Saturday, May 3, 2008

Nutrition: Fat is NOT the enemy!

This past class we spent a lot of time talking about fat. For decades fat has been the enemy in rhetoric thrown about by the media, dieticians, doctors, etc. Well, how does this come into play with the French diet? All that butter, foie gras, pastry – that can’t possibly be healthy, right?

The secret to a healthy diet is truly moderation, not too much meat, fat, and carbs. The American diet is chock full of processed, overly sweetened, convenience-oriented fast foods. We eat so much garbage when it comes to processed foods, all that stuff is full of chemical preservatives that help it maintain a long shelf life. What happened to going to the market on a daily basis to buy food for dinner, buying the freshest meats and vegetables…we are so far away from that model of eating. American society is far more sedentary, much less active than our European friends, and more dependant of food that is fast, easy and ultimately not healthy for us.

Let me get my soap box to stand on…the low-carb, low-fat, diet craze is a multi-billion dollar business – companies are getting rich and we are getting sick. We are an over-fed, nutritionally deficient country – it is truly a shame and the incidences of diet-related diseases and obesity are astounding. We don’t need supplements, extra vitamins in pill form, or energy drinks to live better. What we need is a balanced diet of whole foods (grass-fed beef, organic, wild-caught fish), whole grains, fresh fruit and more vegetables – oh, and booze is good for you too! Everything in moderation, is the rule of thumb. This is why the French can eat foie gras, drink a glass a wine or two, eat gourmet food and stay healthy. Portion control is key and eating lower glycemic foods are more beneficial to your diet and metabolism.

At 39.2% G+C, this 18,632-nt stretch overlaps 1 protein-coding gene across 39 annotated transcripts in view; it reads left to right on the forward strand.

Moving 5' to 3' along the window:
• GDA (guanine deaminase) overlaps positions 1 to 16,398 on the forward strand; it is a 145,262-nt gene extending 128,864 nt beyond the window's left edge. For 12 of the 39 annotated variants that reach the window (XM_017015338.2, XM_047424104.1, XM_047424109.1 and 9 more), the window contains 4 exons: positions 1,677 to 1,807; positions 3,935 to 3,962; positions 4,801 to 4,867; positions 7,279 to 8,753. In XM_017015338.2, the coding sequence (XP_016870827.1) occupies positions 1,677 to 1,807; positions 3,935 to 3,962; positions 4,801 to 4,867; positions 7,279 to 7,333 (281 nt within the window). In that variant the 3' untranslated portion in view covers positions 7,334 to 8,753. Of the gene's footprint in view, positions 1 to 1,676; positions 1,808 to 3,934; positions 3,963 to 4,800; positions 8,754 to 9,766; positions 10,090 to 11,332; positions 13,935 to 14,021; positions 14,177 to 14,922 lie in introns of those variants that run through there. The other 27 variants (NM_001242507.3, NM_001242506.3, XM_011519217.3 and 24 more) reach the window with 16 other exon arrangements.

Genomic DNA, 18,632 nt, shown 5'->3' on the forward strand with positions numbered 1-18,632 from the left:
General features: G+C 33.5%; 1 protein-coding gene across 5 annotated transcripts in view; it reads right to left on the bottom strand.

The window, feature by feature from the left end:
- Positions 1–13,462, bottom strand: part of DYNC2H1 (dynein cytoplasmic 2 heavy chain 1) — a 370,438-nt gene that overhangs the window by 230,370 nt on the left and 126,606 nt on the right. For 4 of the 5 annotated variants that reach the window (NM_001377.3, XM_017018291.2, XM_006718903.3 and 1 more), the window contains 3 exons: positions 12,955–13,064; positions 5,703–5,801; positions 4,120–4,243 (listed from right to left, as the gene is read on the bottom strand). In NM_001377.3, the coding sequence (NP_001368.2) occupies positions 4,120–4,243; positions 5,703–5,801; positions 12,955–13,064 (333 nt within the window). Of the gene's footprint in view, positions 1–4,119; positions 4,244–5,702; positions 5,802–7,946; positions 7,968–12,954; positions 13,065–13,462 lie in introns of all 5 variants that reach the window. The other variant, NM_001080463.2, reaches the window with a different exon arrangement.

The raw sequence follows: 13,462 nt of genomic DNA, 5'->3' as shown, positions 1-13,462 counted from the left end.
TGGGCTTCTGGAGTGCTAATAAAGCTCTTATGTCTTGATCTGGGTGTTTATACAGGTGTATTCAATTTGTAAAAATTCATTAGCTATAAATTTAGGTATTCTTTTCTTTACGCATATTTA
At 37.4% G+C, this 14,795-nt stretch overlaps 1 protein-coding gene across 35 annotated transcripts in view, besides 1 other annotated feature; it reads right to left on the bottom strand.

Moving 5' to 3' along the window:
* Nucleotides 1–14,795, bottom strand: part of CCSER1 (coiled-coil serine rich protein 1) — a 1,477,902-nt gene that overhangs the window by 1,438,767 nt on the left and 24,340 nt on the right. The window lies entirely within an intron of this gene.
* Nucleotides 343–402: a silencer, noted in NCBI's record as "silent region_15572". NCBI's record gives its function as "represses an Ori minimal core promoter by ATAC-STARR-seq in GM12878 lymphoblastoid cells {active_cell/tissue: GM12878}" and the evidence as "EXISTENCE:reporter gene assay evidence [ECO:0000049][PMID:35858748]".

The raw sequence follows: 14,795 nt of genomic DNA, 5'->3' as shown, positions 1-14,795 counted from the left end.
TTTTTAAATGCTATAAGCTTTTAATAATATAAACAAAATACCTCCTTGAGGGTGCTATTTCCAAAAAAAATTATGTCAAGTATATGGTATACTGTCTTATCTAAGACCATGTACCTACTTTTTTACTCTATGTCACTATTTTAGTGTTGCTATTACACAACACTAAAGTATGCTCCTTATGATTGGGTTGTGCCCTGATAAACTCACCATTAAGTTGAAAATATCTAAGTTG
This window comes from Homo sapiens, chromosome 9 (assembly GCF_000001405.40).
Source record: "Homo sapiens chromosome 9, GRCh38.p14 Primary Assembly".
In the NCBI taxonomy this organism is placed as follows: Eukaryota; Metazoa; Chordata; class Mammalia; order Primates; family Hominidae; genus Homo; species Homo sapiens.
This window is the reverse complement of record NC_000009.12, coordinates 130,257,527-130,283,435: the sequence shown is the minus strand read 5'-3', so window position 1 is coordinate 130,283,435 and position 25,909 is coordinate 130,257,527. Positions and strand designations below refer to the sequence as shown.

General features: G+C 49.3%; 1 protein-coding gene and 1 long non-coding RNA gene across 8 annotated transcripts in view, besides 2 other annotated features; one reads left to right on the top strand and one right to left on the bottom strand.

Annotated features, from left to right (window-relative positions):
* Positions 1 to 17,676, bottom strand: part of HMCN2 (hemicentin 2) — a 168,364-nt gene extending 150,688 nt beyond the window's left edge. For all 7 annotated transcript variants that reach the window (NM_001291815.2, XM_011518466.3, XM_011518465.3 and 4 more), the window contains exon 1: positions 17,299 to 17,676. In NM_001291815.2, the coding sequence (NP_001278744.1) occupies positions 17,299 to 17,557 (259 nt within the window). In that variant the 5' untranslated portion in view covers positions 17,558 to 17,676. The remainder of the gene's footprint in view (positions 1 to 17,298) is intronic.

These past few classes really opened my eyes. I’ve learned not only about basic nutrition but more on how to eat better, shop wisely, prepare healthier food and become an advocate for locally produced food – support your local farmers and green markets! Read about the slow food movement.

I’m getting off my soap box, for goodness sake, go eat some kale!

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